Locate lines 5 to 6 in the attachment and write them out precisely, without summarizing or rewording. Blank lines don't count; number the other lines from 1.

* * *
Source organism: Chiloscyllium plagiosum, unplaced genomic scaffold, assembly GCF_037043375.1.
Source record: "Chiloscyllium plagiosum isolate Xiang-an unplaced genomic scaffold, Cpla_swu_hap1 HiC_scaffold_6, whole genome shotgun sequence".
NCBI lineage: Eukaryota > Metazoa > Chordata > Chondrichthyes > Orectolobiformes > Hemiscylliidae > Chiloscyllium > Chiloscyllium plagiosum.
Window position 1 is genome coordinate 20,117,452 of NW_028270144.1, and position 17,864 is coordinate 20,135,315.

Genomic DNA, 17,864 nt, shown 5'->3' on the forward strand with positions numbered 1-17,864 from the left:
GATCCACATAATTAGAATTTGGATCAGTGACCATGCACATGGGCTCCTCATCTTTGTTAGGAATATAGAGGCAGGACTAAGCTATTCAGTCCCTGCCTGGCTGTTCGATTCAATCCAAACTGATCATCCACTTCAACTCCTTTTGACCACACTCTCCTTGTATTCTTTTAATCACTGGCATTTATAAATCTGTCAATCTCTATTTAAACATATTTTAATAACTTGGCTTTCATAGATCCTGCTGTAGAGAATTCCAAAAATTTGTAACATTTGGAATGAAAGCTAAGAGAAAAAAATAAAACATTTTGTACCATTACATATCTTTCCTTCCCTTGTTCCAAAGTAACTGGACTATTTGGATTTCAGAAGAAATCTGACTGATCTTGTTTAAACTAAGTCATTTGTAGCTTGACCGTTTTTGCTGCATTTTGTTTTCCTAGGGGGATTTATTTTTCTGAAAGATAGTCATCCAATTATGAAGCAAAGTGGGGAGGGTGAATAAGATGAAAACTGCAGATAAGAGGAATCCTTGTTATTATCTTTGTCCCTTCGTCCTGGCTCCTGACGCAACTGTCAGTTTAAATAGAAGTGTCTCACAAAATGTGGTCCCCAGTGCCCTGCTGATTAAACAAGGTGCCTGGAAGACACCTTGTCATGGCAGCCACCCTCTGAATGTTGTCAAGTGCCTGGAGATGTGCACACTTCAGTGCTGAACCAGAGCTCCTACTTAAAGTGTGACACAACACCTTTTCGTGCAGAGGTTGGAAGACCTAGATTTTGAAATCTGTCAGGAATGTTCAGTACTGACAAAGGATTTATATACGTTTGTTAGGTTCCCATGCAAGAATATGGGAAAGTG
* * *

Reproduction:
Genomic DNA, 17,864 nt, shown 5'->3' on the forward strand with positions numbered 1-17,864 from the left:
GATCCACATAATTAGAATTTGGATCAGTGACCATGCACATGGGCTCCTCATCTTTGTTAGGAATATAGAGGCAGGACTAAGCTATTCAGTCCCTGCCTGGCTGTTCGATTCAATCCAAACTGATCATCCACTTCAACTCCTTTTGACCACACTCTCCTTGTATTCTTTTAATCACTGGCATTTATAAATCTGTCAATCTCTATTTAAACATATTTTAATAACTTGGCTTTCATAGATCCTGCTGTAGAGAATTCCAAAAATTTGTAACATTTGGAATGAAAGCTAAGAGAAAAAAATAAAACATTTTGTACCATTACATATCTTTCCTTCCCTTGTTCCAAAGTAACTGGACTATTTGGATTTCAGAAGAAATCTGACTGATCTTGTTTAAACTAAGTCATTTGTAGCTTGACCGTTTTTGCTGCATTTTGTTTTCCTAGGGGGATTTATTTTTCTGAAAGATAGTCATCCAATTATGAAGCAAAGTGGGGAGGGTGAATAAGATGAAAACTGCAGATAAGAGGAATCCTTGTTATTATCTTTGTCCCTTCGTCCTGGCTCCTGACGCAACTGTCAGTTTAAATAGAAGTGTCTCACAAAATGTGGTCCCCAGTGCCCTGCTGATTAAACAAGGTGCCTGGAAGACACCTTGTCATGGCAGCCACCCTCTGAATGTTGTCAAGTGCCTGGAGATGTGCACACTTCAGTGCTGAACCAGAGCTCCTACTTAAAGTGTGACACAACACCTTTTCGTGCAGAGGTTGGAAGACCTAGATTTTGAAATCTGTCAGGAATGTTCAGTACTGACAAAGGATTTATATACGTTTGTTAGGTTCCCATGCAAGAATATGGGAAAGTG